The Good and the Bad from Today’s PR in Scotland

by Holyrood PR

Wednesday, June 30th, 2010

Edinburgh Mela coverage in The HeraldThe Good

I’ve not usually paid much attention to the Edinburgh Mela in the past – mostly because I’ve never really been wowed by its PR presence. I mean, I know it’s there and I’m aware that it’s an important multicultural event in Edinburgh but, for some reason, I tend to find out about the event after it’s actually taken place.

However, my eye was definitely caught by the festival’s teaser image this year – which was displayed in the news pages of The Herald. Using a range of multicultural performers to spell out the word “MELA” the festival has created a visually-attractive and striking image to capture the attention of their potential audience.

OK, so it would have been even more impressive if the image had appeared in a slew of Scottish newspapers and websites, but that shouldn’t detract from the PR success of the image. A sizeable lead in the news pages of The Herald is certainly not to be sniffed at – and I can envisage plenty of follow-up opportunities to use the image in promotional materials and press packs nearer to the event.  

Sometimes good PR images don’t have to be original. The “getting lots of people to pose as words or images” thing has been done plenty of times before – not least by Talk Talk and British Airways in their TV adverts. However, the key is for the images to work and -ultimately – get coverage.

There are plenty of award-winning PR images that never see the light of day in newspapers or magazines, so the Mela organisers should be rightly proud of this one. Nice work. 

England furore in The MailThe Bad

As if things weren’t bad enough for the England team at the moment. Their 4-1 humiliation against Germany is still fresh in the mind, most of Britain is viewing the entire team as overpaid, underperforming primadonnas – and what happens? They only go and leak a picture of the squad enjoying beers and cigars following their dismal World Cup performance.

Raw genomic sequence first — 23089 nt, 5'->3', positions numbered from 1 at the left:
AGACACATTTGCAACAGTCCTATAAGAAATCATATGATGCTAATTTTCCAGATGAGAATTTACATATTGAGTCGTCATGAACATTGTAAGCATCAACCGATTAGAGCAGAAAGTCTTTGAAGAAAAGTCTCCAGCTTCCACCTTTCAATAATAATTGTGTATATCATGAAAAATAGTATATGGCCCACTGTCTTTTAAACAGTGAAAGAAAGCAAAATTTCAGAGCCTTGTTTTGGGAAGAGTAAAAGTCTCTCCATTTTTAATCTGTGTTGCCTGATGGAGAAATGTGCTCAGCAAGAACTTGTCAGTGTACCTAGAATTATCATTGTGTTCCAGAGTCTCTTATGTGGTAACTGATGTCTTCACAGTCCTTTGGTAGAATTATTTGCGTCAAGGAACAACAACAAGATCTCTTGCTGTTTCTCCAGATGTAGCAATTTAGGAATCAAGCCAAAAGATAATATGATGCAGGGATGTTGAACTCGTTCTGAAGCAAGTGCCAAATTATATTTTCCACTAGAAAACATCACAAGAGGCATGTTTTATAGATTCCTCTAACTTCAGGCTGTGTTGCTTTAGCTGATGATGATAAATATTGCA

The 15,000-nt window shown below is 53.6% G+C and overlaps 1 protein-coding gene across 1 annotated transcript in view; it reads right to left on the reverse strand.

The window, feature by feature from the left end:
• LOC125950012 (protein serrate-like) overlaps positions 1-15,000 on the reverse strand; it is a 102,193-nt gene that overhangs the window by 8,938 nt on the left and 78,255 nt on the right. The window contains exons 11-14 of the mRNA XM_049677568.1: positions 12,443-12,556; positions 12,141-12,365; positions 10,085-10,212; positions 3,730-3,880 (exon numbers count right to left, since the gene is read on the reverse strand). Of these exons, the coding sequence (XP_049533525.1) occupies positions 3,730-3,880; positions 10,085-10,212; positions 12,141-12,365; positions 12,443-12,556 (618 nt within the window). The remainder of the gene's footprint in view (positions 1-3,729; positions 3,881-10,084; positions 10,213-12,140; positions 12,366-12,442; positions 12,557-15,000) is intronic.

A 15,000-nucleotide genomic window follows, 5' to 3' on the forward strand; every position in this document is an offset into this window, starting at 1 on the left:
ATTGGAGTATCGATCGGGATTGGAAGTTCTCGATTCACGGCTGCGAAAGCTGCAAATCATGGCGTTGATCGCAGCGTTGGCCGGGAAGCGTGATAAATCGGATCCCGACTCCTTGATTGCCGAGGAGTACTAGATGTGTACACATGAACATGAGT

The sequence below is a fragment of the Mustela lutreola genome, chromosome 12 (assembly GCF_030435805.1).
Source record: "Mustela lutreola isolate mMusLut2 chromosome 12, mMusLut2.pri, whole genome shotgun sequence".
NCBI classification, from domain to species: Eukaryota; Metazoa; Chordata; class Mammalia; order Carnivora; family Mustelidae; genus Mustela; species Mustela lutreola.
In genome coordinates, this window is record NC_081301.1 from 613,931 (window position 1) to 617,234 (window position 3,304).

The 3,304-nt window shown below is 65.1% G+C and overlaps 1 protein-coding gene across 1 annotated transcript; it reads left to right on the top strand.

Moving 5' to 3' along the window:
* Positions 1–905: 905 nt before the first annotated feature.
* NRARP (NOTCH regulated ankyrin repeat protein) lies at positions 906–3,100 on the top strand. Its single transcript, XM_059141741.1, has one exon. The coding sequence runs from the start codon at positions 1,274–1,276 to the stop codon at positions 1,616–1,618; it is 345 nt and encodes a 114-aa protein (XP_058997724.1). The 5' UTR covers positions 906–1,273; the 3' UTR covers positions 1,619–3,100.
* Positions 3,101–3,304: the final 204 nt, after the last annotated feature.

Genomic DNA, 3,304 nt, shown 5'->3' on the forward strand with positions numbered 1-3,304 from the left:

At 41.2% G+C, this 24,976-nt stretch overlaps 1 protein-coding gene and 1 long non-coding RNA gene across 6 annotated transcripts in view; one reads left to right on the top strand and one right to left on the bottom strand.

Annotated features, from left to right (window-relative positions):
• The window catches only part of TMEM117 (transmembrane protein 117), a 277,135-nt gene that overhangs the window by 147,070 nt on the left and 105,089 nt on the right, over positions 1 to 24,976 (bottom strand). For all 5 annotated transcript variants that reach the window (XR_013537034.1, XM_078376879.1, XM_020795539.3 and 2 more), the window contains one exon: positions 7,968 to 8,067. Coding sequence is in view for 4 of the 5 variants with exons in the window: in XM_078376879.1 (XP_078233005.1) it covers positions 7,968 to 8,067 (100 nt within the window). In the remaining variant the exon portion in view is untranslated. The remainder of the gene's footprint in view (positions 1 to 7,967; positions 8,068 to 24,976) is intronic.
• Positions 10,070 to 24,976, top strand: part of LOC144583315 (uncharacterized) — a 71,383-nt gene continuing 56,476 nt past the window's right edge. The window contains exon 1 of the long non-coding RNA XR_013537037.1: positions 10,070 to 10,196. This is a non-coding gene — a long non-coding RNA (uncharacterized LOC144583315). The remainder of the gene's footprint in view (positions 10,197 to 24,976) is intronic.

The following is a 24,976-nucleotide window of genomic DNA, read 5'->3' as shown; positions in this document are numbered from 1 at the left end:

Now, footballers shouldn’t have to live like saints, and there’s an argument here that the Mail, Sun and every other paper that ran the story are just fuelling the ire of the public somewhat. Sitting and enjoying a quiet drink after an exhausting game (whether you win or lose) isn’t unacceptable – although you get the impression that the media seem to want the whole squad to break out into self flagellation and monastic penance to attone for their performance.

However, the problem here is more that one of the team foolishly took a picture of the post-match beers and cigars session. Although intended as a personal photo, the fact that it was taken on a Blackberry meant that it always ran the risk of being leaked, uploaded or accidentally sent to another phone – which, surprise surprise, is exactly what happened.

Not the smartest of ideas, really, and a major PR disaster for the FA, considering the dark mood of the English football fans at the moment. They really didn’t need another reason to resent their fallen idols.


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